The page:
On September 11 National Day of Service and Remembrance, we come together to pay tribute to the countless lives lost. Many still carry the pain of losing a loved one to the devastating 9/11 attacks, but we continue to honor each year the heroism our armed forces and emergency responders made that day and continue to make every day bravely.
In 2001, from coast to coast, Americans stepped forward to volunteer and donate whatever they could to help the families of those lost, assist the injured, and support the emergency responders. AmeriCorps members and volunteers were among those who extended a helping hand, supporting recovery efforts, serving as family caseworkers, and helping those displaced from Ground Zero find housing and other services.
Many who lost loved ones that day, also turned to giving back as a way to recover and heal, choosing to shine a light on the heroic acts and resiliency that followed the attacks through service. Today, these Americans continue that legacy, uniting in service across local communities nationwide to honor and remember their loved ones.
9/11 Day Victim’s Son Honors Father through Public Service
The 9/11 attacks are what motivated AmeriCorps alumnus Kevin to serve. Kevin’s father, Michael McDonnell, was a 33-year-old accounting manager who worked in the South Tower of the World Trade Center. Every night, Michael would come home at 6:30 p.m., in time for playtime with Kevin and his younger brother. But this routine ended for the McDonnell family on September 11, 2001, when Michael was killed in the attacks. Kevin and his family relocated to Florida, but that tragic day was influential in shaping his future.
Nearly 14 years after 9/11, Kevin moved back to New York to attend Niagara University. While at college, Kevin’s friend who also lost her father to the attacks introduced him to AmeriCorps. Kevin decided to join and serve his community through the Service Collaborative's Economic Opportunity Corps.
“My father was not a first responder or a veteran, and neither am I. But his death on that tragic day is what guided me to commit to service. My mother taught me to love instead of hate, and I joined AmeriCorps because I wanted to help people. I continue to work with AmeriCorps programming after completing my service as the recruitment and outreach manager with the Service Collaborative. I work with nonprofit organizations in my role to lift up our fellow New Yorkers and Americans to a better and brighter future,” said Kevin.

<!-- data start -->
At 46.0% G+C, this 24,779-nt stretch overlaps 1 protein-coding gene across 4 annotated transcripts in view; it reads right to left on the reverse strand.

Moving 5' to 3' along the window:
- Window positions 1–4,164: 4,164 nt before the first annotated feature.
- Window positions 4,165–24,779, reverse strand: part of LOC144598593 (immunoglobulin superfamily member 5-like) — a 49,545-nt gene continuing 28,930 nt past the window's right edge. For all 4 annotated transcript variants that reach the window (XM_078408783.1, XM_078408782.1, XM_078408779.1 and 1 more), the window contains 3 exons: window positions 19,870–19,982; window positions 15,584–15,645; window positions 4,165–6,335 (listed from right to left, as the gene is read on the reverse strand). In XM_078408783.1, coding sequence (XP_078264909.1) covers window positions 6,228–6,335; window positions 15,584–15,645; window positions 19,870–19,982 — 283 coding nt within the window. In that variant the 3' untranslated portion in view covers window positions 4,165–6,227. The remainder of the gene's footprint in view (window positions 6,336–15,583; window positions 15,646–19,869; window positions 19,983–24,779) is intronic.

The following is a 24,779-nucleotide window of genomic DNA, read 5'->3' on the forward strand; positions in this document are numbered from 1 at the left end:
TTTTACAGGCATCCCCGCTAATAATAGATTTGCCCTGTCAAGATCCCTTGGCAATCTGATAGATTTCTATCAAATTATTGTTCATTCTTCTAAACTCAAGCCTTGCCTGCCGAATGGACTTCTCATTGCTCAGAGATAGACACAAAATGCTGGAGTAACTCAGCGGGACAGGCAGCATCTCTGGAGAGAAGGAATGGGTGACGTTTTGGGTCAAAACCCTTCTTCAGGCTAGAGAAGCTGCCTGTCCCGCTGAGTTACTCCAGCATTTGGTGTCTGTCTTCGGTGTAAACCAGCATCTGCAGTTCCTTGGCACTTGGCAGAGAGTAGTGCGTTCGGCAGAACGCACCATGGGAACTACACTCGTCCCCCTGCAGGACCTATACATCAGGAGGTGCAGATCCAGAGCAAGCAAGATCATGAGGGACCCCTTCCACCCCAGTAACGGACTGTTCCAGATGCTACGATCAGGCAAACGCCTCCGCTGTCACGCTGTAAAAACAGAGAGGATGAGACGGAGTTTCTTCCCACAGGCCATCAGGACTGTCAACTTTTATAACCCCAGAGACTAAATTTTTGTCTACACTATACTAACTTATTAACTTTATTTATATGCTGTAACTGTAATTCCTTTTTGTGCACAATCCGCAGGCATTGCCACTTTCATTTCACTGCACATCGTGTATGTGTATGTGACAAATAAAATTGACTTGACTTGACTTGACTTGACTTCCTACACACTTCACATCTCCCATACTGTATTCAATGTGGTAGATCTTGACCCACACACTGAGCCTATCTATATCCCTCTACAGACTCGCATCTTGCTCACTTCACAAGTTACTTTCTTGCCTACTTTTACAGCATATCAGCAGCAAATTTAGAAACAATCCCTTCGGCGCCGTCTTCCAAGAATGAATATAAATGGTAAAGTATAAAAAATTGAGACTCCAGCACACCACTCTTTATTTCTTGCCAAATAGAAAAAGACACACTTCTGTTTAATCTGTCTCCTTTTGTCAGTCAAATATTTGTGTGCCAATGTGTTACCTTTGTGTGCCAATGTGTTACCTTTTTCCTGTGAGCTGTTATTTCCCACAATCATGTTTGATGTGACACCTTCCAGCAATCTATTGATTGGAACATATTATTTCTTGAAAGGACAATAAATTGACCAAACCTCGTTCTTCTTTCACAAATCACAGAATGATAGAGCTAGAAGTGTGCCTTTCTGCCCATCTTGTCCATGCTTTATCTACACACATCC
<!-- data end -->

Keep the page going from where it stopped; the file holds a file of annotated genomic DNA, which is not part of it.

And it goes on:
Kevin’s commitment to service stemmed from his mother’s teachings. His path from service to his career was shaped by seeing 9/11 Day as a positive force for change rather than a horrific act of violence. And today, he exemplifies how the spirit of compassion and service from 9/11 Day continues to unify our nation.
Fallen First Responder’s Daughter Follows Father’s Footsteps, Dedicating Life to Helping People
AmeriCorps alumna Cait was 10 years old when she heard the news that her father, Lieutenant Joseph Leavey of the New York City Fire Department, was one of the first responders who were killed at the World Trade Center. Cait chooses to remember those we lost by serving in their honor, just as Americans did after 9/11 Day. She shares how her journey to healing meant honoring her father through service. Cait’s commitment to service started at America’s Camp, a nonprofit camp for children who lost loved ones on 9/11 Day, which taught her that helping others is one healing process that allows people to turn the bad into the good. Cait carried this life lesson with her, joining Teach for America as an AmeriCorps member to support others in her community who have gone through trauma.
“Looking back, my journey involved not only following in my father’s footsteps to help others but also finding the importance of community in my own healing. The way our communities came together after 9/11 Day was remarkable. It taught me that despite all our differences, we all have the ability to come together to listen, learn, and accept one another. I don’t think I would be the person I am today if it weren’t for these lessons. I learned how difficult and messy traumatic events can be in our lives, but also learned how resiliency can be beautiful,” said Cait.
Today, Cait shares her healing journey with others who have gone through a traumatic experience as a mental health counselor. She helps others understand that they are not alone, just as she realized during her service journey. Cait continues to inspire others to serve on 9/11 Day and do what her father loved to do – help others in need.
Unite through Service and Honor the Heroes and Families of 9/11 Day
9/11 Day is a chance for Americans of all walks of life to come together and demonstrate that things that divide us are fewer than what unites us. While many Americans, like Kevin and Cait, live have been marked by national tragedy, they have chosen to learn the lessons of unity, compassion, and commitment. They showed us our shared values by working together to achieve more than what could be accomplished alone. Most importantly, Kevin and Cait’s stories convey the power service holds.
Any act of service and kindness, big or small, builds connection and community to help others cope and heal. This September 11 National Day of Service and Remembrance, join us and volunteer to help rekindle the remarkable spirit of unity and service that helped heal many Americans in the aftermath of the 9/11 tragedy.